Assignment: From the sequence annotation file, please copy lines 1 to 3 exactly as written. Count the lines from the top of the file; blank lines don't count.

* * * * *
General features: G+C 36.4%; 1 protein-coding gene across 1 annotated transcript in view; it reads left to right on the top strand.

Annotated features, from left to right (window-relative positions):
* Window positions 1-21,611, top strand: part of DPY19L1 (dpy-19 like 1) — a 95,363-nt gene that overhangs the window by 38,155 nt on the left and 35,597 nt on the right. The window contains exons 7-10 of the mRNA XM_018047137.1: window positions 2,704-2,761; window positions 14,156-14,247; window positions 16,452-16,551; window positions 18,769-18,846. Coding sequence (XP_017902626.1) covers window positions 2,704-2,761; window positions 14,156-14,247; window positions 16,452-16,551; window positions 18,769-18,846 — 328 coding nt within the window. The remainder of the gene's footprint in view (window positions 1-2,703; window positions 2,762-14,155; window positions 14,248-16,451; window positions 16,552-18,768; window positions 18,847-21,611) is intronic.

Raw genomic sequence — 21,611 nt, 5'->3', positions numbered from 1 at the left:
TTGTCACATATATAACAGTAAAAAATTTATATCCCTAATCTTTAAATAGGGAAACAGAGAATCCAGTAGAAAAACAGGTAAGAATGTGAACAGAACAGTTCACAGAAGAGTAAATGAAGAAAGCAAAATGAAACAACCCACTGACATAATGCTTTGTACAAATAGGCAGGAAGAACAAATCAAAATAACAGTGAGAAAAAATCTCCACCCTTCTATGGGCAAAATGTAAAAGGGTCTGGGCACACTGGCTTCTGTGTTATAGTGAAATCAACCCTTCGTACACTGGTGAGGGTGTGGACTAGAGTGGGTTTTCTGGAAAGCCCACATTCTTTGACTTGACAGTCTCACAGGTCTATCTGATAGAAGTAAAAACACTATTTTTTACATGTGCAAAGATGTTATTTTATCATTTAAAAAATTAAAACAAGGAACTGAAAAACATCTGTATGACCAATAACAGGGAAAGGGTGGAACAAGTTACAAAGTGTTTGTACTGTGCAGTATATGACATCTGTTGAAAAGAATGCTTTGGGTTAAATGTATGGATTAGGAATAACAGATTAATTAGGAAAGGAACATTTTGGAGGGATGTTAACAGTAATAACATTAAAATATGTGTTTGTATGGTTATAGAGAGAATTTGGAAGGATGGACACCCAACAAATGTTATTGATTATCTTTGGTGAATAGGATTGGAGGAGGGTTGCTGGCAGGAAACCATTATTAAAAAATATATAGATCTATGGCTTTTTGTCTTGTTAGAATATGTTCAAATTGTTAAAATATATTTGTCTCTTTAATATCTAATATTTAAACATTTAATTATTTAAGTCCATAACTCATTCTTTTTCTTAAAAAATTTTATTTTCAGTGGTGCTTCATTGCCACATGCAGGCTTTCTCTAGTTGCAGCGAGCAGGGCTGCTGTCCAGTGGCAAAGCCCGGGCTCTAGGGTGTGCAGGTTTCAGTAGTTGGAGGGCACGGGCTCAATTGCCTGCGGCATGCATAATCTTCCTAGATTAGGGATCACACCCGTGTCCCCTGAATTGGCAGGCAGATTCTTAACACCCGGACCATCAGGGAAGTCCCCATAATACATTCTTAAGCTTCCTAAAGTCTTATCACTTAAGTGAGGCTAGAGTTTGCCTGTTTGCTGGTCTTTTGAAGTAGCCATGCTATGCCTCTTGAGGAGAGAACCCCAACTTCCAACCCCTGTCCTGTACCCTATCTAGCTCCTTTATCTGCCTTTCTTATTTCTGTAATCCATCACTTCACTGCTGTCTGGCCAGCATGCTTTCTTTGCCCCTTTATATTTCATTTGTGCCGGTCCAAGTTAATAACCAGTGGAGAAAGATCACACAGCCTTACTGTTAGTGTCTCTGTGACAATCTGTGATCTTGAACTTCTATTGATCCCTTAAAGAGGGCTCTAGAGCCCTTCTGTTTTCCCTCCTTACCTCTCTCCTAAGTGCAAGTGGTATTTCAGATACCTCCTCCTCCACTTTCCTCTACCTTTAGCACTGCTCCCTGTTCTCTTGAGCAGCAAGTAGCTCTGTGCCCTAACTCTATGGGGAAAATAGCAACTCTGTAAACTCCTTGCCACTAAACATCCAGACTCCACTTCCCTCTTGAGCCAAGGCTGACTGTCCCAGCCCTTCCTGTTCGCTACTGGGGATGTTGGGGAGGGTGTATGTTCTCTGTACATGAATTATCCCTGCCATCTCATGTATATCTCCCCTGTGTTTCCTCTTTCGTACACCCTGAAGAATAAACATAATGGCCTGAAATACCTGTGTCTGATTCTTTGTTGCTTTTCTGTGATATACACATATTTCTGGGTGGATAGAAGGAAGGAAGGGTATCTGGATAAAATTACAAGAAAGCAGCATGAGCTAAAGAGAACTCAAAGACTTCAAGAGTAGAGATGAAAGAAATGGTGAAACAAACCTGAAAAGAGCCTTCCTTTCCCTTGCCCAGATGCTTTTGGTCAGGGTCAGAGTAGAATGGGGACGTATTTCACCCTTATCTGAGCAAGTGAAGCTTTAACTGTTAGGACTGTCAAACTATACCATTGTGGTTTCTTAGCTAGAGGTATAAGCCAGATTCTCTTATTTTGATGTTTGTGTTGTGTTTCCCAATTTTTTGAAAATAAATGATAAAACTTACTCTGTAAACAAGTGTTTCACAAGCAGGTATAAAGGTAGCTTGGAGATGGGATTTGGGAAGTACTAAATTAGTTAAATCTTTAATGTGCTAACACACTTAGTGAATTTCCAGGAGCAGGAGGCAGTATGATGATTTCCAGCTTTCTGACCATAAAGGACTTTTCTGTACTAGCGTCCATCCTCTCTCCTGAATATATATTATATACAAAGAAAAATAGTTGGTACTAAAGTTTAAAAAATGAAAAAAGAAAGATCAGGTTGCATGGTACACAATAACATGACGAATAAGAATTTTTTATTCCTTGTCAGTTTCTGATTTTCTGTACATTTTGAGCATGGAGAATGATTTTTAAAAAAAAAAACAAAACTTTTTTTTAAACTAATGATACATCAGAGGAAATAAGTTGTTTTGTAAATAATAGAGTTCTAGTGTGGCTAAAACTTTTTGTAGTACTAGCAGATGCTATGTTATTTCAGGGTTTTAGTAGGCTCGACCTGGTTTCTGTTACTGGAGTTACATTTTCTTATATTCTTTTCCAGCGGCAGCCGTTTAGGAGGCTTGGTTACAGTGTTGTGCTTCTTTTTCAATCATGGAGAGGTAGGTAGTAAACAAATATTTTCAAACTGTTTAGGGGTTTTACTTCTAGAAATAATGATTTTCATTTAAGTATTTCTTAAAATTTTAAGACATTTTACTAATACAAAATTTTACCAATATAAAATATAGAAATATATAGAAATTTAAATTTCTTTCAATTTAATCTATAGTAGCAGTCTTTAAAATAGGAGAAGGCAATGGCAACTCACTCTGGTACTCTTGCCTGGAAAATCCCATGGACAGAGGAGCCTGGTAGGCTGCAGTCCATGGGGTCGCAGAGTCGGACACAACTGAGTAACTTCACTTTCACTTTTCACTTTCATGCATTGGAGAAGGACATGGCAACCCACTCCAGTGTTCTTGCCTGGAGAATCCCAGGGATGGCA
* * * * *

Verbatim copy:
General features: G+C 36.4%; 1 protein-coding gene across 1 annotated transcript in view; it reads left to right on the top strand.

Annotated features, from left to right (window-relative positions):
* Window positions 1-21,611, top strand: part of DPY19L1 (dpy-19 like 1) — a 95,363-nt gene that overhangs the window by 38,155 nt on the left and 35,597 nt on the right. The window contains exons 7-10 of the mRNA XM_018047137.1: window positions 2,704-2,761; window positions 14,156-14,247; window positions 16,452-16,551; window positions 18,769-18,846. Coding sequence (XP_017902626.1) covers window positions 2,704-2,761; window positions 14,156-14,247; window positions 16,452-16,551; window positions 18,769-18,846 — 328 coding nt within the window. The remainder of the gene's footprint in view (window positions 1-2,703; window positions 2,762-14,155; window positions 14,248-16,451; window positions 16,552-18,768; window positions 18,847-21,611) is intronic.